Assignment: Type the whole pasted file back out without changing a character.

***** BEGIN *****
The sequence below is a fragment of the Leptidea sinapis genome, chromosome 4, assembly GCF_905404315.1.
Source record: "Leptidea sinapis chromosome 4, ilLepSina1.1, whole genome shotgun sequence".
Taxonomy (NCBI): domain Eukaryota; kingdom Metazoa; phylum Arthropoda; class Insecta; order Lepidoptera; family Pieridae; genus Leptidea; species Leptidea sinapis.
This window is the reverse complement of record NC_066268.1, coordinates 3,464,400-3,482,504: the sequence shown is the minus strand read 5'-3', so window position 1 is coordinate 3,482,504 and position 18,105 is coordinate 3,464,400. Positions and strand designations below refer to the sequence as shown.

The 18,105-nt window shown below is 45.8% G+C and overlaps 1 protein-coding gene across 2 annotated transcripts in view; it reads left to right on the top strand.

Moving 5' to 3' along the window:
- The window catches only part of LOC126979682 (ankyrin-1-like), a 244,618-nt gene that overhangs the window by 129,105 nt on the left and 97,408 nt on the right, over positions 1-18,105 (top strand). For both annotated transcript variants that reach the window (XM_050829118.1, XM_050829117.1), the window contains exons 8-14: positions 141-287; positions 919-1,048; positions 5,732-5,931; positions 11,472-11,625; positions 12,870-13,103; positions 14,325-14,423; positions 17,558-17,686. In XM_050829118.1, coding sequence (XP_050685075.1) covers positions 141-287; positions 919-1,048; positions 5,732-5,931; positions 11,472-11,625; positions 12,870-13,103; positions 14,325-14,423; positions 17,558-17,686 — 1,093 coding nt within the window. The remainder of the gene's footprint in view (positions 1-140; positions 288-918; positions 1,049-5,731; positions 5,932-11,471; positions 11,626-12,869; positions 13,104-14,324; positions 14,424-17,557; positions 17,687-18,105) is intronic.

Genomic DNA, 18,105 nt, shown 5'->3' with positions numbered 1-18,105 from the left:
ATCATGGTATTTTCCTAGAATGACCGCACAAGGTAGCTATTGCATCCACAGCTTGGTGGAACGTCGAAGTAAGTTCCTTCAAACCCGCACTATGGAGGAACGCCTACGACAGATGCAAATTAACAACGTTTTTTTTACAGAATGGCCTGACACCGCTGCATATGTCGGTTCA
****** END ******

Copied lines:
The sequence below is a fragment of the Leptidea sinapis genome, chromosome 4, assembly GCF_905404315.1.
Source record: "Leptidea sinapis chromosome 4, ilLepSina1.1, whole genome shotgun sequence".
Taxonomy (NCBI): domain Eukaryota; kingdom Metazoa; phylum Arthropoda; class Insecta; order Lepidoptera; family Pieridae; genus Leptidea; species Leptidea sinapis.
This window is the reverse complement of record NC_066268.1, coordinates 3,464,400-3,482,504: the sequence shown is the minus strand read 5'-3', so window position 1 is coordinate 3,482,504 and position 18,105 is coordinate 3,464,400. Positions and strand designations below refer to the sequence as shown.

The 18,105-nt window shown below is 45.8% G+C and overlaps 1 protein-coding gene across 2 annotated transcripts in view; it reads left to right on the top strand.

Moving 5' to 3' along the window:
- The window catches only part of LOC126979682 (ankyrin-1-like), a 244,618-nt gene that overhangs the window by 129,105 nt on the left and 97,408 nt on the right, over positions 1-18,105 (top strand). For both annotated transcript variants that reach the window (XM_050829118.1, XM_050829117.1), the window contains exons 8-14: positions 141-287; positions 919-1,048; positions 5,732-5,931; positions 11,472-11,625; positions 12,870-13,103; positions 14,325-14,423; positions 17,558-17,686. In XM_050829118.1, coding sequence (XP_050685075.1) covers positions 141-287; positions 919-1,048; positions 5,732-5,931; positions 11,472-11,625; positions 12,870-13,103; positions 14,325-14,423; positions 17,558-17,686 — 1,093 coding nt within the window. The remainder of the gene's footprint in view (positions 1-140; positions 288-918; positions 1,049-5,731; positions 5,932-11,471; positions 11,626-12,869; positions 13,104-14,324; positions 14,424-17,557; positions 17,687-18,105) is intronic.

Genomic DNA, 18,105 nt, shown 5'->3' with positions numbered 1-18,105 from the left:
ATCATGGTATTTTCCTAGAATGACCGCACAAGGTAGCTATTGCATCCACAGCTTGGTGGAACGTCGAAGTAAGTTCCTTCAAACCCGCACTATGGAGGAACGCCTACGACAGATGCAAATTAACAACGTTTTTTTTACAGAATGGCCTGACACCGCTGCATATGTCGGTTCA